It is not often that one quits a good job and takes up another one.
– You are at a company for a long time and you aren’t feeling the challenge. This should be a common reason if you are the type not to just sit down and be unchallenged. You could do what you used to do in a while now in a much shorter time. While others would take hours of investigation to come to a conclusion, you could just go with your gut feel and be right in a matter of minutes. But, then, what do you do the rest of the time? If you aren’t the type to take it easy all the time, then read on.
– You seek newer and more challenging responsibilities but you don’t find them at your current work. Being part of a large organization one might think there are a lot of opportunities, but that is not the norm. There will be many opportunities but not the one where you can just jump in. What I mean is there will be obstacles for you to get into that job. You ‘superiors’ might think you aren’t up to it and might not give the go-ahead for you. This is when you look out and to your surprise will find quite many opportunities that are willing to give you more responsibilities and visibility. That is the irony. What one man thinks is not what many think – that’s the bottom line.
– You are bypassed for higher responsibilities and you see them handed off to someone else. All said and done, not 100% of the people you work with will have a favorable attitude towards you and that’s the road block you have to circumvent and you can do that by looking out certainly or approaching a different part of the organization if you are lucky to find opps there.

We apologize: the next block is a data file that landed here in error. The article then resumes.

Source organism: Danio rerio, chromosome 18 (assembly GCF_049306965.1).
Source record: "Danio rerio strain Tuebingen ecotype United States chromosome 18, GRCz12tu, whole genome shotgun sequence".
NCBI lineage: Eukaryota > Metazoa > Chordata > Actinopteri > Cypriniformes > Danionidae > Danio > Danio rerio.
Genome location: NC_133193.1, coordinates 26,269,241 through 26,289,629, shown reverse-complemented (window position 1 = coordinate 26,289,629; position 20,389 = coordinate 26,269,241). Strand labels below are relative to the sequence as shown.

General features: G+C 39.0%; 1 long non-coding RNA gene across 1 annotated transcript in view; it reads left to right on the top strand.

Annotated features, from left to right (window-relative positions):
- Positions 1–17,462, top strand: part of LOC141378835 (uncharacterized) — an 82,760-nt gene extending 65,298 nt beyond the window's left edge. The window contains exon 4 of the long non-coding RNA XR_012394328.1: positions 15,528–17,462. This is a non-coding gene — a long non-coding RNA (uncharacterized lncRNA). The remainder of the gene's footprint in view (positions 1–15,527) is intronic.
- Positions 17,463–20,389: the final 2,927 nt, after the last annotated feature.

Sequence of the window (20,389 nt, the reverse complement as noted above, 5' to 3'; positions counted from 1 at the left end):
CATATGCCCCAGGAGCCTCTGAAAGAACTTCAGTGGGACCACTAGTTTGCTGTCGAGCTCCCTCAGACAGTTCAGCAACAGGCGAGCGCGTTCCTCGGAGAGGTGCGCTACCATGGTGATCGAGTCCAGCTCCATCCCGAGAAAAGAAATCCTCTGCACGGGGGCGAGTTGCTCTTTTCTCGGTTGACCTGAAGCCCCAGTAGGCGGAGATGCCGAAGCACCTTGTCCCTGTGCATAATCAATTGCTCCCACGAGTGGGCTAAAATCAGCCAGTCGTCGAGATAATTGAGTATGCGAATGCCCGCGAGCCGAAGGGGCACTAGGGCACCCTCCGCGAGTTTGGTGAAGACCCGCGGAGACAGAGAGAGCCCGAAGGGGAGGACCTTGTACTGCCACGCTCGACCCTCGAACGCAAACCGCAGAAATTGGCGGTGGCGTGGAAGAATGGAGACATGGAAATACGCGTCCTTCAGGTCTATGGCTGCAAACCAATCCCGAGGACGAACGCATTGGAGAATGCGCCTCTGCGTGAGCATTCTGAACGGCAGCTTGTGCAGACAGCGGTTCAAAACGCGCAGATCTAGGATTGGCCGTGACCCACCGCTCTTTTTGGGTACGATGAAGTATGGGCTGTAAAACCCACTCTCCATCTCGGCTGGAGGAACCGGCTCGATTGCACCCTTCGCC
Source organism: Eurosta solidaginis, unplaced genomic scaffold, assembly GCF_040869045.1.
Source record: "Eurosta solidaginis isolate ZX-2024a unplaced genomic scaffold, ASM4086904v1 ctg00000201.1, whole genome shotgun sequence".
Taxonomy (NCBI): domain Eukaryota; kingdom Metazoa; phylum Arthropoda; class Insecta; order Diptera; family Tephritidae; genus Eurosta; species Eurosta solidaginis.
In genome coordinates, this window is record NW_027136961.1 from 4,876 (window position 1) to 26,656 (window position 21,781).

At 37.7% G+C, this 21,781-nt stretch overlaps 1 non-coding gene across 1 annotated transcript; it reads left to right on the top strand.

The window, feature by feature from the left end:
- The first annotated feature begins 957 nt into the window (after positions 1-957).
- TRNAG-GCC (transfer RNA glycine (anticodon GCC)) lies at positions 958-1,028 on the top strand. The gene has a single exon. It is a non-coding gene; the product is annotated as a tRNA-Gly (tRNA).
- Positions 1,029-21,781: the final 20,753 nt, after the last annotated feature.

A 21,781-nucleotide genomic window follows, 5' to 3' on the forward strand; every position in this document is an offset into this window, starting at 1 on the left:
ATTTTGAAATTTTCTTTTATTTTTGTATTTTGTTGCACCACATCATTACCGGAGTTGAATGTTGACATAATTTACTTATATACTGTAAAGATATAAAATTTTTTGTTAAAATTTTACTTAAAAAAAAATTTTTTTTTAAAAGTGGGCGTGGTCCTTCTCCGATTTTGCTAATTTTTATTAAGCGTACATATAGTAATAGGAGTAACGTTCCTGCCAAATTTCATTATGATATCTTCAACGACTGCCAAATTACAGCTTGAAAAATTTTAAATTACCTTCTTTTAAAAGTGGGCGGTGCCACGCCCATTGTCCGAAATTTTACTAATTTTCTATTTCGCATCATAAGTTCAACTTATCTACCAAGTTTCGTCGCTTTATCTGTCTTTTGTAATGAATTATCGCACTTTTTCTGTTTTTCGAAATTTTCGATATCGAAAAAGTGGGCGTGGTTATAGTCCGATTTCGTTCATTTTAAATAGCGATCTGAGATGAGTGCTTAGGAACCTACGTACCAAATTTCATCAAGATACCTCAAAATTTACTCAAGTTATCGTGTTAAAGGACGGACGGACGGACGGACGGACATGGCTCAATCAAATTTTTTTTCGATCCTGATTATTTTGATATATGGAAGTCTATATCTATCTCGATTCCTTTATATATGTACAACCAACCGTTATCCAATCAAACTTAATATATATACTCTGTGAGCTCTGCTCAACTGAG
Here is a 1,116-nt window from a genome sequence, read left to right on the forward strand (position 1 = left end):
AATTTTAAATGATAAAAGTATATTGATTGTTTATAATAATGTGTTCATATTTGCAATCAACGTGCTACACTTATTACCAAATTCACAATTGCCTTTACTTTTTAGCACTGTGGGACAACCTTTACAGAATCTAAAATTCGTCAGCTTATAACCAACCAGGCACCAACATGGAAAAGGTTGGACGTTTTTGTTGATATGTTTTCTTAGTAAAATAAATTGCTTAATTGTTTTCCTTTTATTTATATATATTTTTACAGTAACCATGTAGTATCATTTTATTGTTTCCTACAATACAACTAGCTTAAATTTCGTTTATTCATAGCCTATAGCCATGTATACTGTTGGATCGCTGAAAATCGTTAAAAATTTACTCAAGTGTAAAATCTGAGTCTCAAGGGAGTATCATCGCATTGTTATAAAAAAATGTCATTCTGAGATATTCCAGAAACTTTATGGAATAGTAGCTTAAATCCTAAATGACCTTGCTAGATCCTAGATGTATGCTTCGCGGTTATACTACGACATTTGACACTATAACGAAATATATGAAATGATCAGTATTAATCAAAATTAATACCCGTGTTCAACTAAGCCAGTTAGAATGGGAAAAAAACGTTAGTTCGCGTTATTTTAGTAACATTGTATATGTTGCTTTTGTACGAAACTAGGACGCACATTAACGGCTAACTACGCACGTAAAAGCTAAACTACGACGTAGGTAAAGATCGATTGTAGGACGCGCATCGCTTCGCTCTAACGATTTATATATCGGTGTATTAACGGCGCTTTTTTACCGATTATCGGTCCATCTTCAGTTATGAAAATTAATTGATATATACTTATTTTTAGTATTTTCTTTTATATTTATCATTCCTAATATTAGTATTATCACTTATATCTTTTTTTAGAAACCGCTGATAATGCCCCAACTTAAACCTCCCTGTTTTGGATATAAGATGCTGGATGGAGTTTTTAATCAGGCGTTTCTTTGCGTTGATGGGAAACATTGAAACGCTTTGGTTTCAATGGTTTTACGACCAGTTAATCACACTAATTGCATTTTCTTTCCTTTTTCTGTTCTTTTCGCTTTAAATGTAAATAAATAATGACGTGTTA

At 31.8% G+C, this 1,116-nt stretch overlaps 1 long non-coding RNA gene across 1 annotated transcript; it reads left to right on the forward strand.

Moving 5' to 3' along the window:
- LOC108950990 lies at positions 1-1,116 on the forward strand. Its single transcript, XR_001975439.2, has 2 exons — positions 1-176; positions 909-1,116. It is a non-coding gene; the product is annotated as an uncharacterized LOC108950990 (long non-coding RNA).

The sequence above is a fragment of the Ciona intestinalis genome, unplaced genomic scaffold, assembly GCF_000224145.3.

– With your current job you have become an expert at implementing your company’s product. With the new job, say, you will be managing implementations of not just this one product but similar products from different vendors as well. That’s the leap you want. Just some job or a similar job might not suffice many-a-time. Of course there will be unknowns, but when you take on a new job, when is it that there aren’t unknowns? That’s the challenge always.
– At some point in life you aren’t motivated by money alone. This has become my case of late and this fits well into Maslow’s hierarchy of needs perfectly. If you don’t know this psychological concept, a man first seeks food, water, etc which are his physiological needs. His next level of need is safety – shelter against the elements and protection from other hazards. Now that he is healthy and safe, he seeks to fulfill his social needs of interaction. Then comes his Esteem needs of recognition, respect of others, respect by others, etc. His last level of need is the highest where he seeks out creativity, spontaneity, etc. After many job changes, you might get to a point where your next job is primarily the last need of Self-Actualization – not that the other needs are totally 100% met, but these needs aren’t a clear-cut progression from one to the next.
It feels unnerving to think that I am going into a new job after about 24 years in the workforce, but I better do this now than later or when I am pushed to do because of someone else’s decision.
There will be other reasons why you might want to look at a new job including money, a better company/organization, more of a job that you might want to do than what you are currently doing, etc. Jot down what are the pros and cons of the new job against your current one. This might feel like a no-brainer, but jotting it down you will be surprised how many more reasons you can come up with than just thinking on the feet. Moreover, you can always go back to the reasons w/o any second guessing at a later point in time. Simple things are simply very helpful and we forget that often